A gradual separation from the world: commentary on a qualitative exploration of existential loneliness in old age
Aims and methods:
Loneliness is a prevalent and significant issue. It has been identified as a particularly important physical and mental health risk for older people. This article critically explores and discusses a recent study that sought to qualitatively explore the lived experiences of existential loneliness in a large sample of older people living in retirement community contexts.
The data pointed to complex, multilayered challenges, often brought about by ageing, that give rise to unique experiences of existential loneliness for many older people.
For clinical practitioners, understanding how older people experience existential loneliness is essential if we are to develop support mechanisms that compassionately and empathically respond to them.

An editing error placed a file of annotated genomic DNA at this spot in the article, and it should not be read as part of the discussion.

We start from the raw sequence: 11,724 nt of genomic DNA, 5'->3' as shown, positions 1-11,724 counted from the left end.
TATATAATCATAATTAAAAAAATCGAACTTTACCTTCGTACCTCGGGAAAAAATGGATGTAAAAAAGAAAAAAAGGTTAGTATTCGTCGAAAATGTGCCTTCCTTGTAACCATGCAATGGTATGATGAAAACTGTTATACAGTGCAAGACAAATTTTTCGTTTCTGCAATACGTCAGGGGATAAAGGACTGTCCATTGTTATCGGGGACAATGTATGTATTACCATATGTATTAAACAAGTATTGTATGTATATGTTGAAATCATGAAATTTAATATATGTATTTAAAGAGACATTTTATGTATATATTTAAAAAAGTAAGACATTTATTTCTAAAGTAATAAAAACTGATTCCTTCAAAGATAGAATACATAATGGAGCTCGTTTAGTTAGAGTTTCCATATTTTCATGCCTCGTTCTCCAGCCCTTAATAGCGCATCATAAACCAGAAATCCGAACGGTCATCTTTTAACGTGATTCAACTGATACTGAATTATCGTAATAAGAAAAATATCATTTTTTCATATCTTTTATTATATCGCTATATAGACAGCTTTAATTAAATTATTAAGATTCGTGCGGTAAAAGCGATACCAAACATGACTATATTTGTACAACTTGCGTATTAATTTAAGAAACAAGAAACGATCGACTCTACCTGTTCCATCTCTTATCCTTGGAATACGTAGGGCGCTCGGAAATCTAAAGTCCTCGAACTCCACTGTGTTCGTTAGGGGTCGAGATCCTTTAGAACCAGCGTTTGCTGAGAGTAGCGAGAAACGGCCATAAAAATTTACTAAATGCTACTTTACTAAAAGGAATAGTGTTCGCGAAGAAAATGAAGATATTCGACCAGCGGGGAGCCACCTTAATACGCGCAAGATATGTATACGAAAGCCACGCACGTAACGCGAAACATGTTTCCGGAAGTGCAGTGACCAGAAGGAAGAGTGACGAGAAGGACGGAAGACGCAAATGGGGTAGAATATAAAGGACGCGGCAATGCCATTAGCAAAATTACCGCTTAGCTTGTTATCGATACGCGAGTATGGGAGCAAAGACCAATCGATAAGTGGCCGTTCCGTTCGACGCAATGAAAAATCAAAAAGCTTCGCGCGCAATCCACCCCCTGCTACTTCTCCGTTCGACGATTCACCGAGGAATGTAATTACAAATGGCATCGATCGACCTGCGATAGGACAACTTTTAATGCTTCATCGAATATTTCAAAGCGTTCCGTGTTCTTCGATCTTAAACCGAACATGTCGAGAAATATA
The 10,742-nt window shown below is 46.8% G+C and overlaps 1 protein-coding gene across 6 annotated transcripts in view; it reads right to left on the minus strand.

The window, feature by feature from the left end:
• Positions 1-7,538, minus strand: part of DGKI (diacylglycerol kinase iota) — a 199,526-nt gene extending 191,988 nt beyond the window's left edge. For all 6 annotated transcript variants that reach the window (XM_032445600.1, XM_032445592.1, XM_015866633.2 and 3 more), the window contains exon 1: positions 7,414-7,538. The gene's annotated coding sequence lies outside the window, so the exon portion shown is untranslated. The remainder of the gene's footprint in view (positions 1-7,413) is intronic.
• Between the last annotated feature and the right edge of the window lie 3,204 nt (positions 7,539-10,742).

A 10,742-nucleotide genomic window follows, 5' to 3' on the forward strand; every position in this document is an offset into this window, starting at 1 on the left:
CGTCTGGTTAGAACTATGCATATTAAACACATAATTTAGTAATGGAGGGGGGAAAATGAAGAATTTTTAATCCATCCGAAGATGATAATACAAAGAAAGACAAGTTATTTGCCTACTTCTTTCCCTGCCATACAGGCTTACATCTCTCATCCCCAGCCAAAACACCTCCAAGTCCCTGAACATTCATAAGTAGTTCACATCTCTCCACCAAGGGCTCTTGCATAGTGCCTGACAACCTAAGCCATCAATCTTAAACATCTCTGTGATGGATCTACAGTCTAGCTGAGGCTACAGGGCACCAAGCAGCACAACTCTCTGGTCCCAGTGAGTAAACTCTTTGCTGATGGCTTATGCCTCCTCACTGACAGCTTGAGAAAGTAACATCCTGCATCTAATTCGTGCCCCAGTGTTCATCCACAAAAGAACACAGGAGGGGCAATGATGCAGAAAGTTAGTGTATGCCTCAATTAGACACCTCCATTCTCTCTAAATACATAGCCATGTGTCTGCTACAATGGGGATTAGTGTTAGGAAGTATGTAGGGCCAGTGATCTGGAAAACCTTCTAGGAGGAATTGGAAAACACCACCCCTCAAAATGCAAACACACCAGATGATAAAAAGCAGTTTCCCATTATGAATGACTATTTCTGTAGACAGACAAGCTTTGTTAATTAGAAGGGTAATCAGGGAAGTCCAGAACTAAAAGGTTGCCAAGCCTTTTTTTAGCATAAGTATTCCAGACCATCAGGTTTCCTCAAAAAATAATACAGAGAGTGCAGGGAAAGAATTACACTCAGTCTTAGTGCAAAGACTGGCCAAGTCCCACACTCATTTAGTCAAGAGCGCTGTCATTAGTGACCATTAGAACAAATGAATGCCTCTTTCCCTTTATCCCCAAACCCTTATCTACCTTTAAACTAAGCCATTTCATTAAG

Older people are often portrayed as a population particularly vulnerable to loneliness. Media representations of later life can depict loneliness as a distressing and inevitable part of ageing (Uotila et al, 2011; Reul et al, 2022). Loneliness in older people has been extensively investigated in academic literature (see Chawla et al (2021) for a review), exploring the diverse and complex array of experiences of separation and emptiness faced by many older people.
A variety of conceptual frameworks and measurement tools have been developed to examine the emotional, social, physical and spiritual experiences of loneliness in older people, as well as numerous potential interventions aimed at benefiting wellbeing, physical health and public health expenditure (DiTommaso and Spinner, 1997; Adams et al, 2004; De Jong-Gierveld et al, 2006; Sand and Strang, 2006; Hawkley and Cacioppo, 2010; Gale et al, 2018). However, this rich body of research can also lead to confusion rather than clarity, due to the lack of a unifying lens to better underline the multifaceted and often dynamic experiences of loneliness in old age (Bolmsjö et al, 2019).
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